Category Archives: Missouri Germans

Archer Alexander

This is a story set during the Civil War in Missouri, that shares the common history of the German Americans and the African Americans, that is seldom shared. It is the story of a slave brought to Missouri in 1829, when our state was still young. The impact of the German immigration to our state, and its impact on the enslaved that lived here, can be seen in the story of Archer Alexander.

Born in Rockbridge, Virginia, Archer Alexander, known as Archey, arrives in Missouri in 1829. Archey, and his wife Louisa are property of the Alexander family that lives in a strong slave holding enclave, many of which are members of the Dardenne Presbyterian Church in St. Charles County. Archer is said to have been sold first to a large slave owner named Yosti, then to Richard Hickman Pitman, son of David Pitman. Sold because he was considered “too uppity” as punishment. Archer’s wife is Louisa, who is later sold to James Naylor. Although they are married, they are forced to live as separate property.

In February of 1863, Archer becomes one of America’s heroes, when he overhears area men, plotting to undermine the railroad bridge over Peruque Creek and informs the Union Troops. Saving countless lives, and a vital link in the railroad, The troops often referred to as Krekel’s “Deutsch” these are Germans under the command of Lt. Colonel Arnold Krekel. Overhearing the conversation between William Campbell and his neighbors, plotting the intrigue and knowing the bridge will collapse as soon as the next train passes, Archer realizes he has to take bold action and under cover of darkness runs five miles to the Union blockhouse to warn those guarding the Peruque Creek bridge. Archer Alexander is the first to be suspected of having alerted the troops, he realizes that he has no choice but to run, without any word to Louisa. Using the help of local Germans, he manages to get away, only to be caught by the local slave patrol, south of the Missouri River. There miraculously he manages to escape again, making his way to the home of none other than William Greenleaf Eliot, a Unitarian Minister and founder of Washington University.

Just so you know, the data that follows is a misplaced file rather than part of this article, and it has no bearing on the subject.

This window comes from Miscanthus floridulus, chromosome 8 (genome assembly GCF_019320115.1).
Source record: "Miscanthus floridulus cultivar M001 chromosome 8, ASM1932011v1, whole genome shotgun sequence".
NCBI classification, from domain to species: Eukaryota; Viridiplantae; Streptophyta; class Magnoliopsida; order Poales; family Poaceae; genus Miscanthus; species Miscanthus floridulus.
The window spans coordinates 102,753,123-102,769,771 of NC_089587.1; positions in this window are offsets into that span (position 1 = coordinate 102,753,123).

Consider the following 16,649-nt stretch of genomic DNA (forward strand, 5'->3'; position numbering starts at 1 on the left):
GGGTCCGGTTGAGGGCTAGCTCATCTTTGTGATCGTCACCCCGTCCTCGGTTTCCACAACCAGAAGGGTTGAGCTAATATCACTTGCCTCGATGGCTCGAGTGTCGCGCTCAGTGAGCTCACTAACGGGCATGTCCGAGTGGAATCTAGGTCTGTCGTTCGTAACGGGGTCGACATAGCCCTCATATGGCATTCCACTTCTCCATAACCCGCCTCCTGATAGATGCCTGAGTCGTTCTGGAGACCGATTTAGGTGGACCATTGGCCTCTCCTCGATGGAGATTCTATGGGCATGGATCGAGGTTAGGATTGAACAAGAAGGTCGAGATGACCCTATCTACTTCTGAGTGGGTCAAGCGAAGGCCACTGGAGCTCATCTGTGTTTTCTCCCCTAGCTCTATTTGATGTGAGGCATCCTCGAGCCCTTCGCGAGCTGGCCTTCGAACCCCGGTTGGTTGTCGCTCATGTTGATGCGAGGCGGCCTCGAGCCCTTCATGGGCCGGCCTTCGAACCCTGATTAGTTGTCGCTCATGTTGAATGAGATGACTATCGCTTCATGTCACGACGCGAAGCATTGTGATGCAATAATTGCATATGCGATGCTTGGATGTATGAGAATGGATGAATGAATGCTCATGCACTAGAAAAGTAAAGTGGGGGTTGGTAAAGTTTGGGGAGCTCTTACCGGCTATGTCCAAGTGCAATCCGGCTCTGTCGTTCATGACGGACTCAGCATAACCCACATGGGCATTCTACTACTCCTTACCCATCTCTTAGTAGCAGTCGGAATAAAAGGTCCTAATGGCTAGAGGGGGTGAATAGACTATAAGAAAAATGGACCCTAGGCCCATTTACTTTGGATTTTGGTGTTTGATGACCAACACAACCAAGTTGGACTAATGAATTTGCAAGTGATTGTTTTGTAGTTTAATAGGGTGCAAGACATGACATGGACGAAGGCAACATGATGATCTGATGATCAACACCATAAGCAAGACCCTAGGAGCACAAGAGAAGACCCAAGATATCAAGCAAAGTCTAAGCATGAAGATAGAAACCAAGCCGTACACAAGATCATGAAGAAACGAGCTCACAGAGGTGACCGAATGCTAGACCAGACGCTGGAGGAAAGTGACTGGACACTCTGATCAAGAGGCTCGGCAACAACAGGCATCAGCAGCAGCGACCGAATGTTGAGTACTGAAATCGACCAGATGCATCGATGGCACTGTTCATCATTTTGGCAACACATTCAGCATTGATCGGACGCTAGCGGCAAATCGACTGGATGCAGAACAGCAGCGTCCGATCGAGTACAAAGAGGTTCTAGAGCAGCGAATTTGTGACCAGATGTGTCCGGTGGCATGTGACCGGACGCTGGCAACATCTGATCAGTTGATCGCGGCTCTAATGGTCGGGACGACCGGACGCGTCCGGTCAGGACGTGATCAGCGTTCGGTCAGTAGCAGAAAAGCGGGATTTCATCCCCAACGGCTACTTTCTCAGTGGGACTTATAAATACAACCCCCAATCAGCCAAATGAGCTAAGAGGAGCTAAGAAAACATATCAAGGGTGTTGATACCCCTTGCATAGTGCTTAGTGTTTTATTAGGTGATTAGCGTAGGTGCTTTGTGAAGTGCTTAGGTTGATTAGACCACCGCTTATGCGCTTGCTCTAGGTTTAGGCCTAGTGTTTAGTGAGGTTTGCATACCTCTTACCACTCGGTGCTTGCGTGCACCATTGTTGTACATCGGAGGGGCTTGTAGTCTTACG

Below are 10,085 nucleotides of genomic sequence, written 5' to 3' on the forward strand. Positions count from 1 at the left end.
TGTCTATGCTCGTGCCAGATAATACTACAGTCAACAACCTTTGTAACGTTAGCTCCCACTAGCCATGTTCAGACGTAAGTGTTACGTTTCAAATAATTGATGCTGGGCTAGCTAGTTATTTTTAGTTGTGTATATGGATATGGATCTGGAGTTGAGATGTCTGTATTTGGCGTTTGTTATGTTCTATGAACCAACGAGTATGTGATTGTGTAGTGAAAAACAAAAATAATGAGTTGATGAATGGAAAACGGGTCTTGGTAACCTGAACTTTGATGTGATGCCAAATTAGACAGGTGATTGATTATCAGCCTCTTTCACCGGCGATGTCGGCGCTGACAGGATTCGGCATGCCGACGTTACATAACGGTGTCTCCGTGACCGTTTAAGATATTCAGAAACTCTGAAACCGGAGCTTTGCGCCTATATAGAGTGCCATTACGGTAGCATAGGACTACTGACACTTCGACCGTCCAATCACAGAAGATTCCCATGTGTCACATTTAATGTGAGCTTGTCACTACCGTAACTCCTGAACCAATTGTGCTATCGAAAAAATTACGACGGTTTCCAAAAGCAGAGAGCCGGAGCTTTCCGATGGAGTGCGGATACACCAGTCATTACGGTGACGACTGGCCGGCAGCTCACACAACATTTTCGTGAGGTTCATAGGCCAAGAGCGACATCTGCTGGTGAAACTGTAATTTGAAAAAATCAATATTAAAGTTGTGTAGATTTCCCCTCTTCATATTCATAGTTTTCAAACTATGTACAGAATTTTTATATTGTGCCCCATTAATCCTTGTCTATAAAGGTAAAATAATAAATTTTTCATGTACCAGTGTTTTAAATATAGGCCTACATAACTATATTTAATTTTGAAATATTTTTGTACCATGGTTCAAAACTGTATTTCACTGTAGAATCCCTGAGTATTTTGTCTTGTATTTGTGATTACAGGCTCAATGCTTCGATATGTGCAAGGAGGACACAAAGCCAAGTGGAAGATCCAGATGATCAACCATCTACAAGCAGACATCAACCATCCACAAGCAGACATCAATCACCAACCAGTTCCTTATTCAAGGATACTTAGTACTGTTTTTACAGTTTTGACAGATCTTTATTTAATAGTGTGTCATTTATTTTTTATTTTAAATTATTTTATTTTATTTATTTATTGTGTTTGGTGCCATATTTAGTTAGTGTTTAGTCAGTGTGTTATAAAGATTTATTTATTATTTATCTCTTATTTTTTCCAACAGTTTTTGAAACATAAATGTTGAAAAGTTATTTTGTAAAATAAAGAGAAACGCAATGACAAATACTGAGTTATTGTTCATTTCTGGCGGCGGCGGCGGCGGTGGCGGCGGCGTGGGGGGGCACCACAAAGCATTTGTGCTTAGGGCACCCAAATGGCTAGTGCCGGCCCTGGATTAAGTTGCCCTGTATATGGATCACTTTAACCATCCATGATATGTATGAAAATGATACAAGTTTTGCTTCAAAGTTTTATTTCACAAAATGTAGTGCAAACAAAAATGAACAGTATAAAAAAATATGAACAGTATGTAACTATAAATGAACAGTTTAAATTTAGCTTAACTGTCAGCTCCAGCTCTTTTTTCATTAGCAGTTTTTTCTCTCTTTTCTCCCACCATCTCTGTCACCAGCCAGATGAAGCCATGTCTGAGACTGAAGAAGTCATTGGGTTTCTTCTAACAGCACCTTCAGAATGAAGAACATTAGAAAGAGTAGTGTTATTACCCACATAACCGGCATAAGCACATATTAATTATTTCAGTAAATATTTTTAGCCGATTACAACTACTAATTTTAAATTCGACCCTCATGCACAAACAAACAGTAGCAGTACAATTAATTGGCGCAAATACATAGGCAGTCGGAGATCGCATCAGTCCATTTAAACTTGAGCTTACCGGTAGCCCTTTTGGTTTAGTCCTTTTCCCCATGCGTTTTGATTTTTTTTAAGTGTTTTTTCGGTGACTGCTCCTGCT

Union Troops at the Block House on Peruque Creek
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“Under the best of circumstances, the best condition of slavery was worse than the worst condition of freedom—I doubt if a man or woman could be found who would exchange freedom, such as it is, for the old relation under the best master that ever lived” He thinks to himself, “Go for your freedom, ef [sic] you dies for it”. Archer Alexander. His desire for freedom allows him to reach St. Louis. Eliot hires Alexander to be his gardener and when he learns Alexander’s story, obtains an order of protection for the fugitive slave, and then attempts to purchase his freedom.

Soon, however, slave catchers make several attempts to abduct Alexander from the Eliot property- where he is under an order of protection. Three men, slave catchers threatened Alexander’s life with pistols and daggers, cruelly beat him with clubs, knocked him down, stamped upon and handcuffed him, dragged him to a wagon and carried him to jail. Eliot arranges to have Archer’s captors arrested on a military arrest warrant because what they had done was illegal, as Alexander was still under the Order of Protection. The slave-catchers, upon learning of their impending arrests, hastily flee St. Louis without Alexander. Eliot has negotiated for Alexander’s release and Alexander is freed once again when Captain Dwight issues orders for the Jail to do so.

Eliot is able then to obtain a full order of protection. But the political situation remains volatile. Though President Lincoln had issued the ¬Emancipation Proclamation in January 1863, it did not apply to slave-holding border states. In Missouri, the “peculiar institution” of slavery would continue to apply until January 11,1865, when Missouri’s Constitutional Convention under the leadership of German born Arnold Krekel, signed Missouri’s Emancipation Proclamation. Archer’s son had also escaped and joined the U.S. Colored Troops, recruited under German immigrant George Denker, on Main Street in St. Charles. He would later die “in action” during the Civil War. Disease took a huge toll on soldiers, especially the Colored Troops because of the conditions that they lived under. Archer was grieved but proud saying “I couldn’t do it myself,” “but I thank the Lord my boy did it.”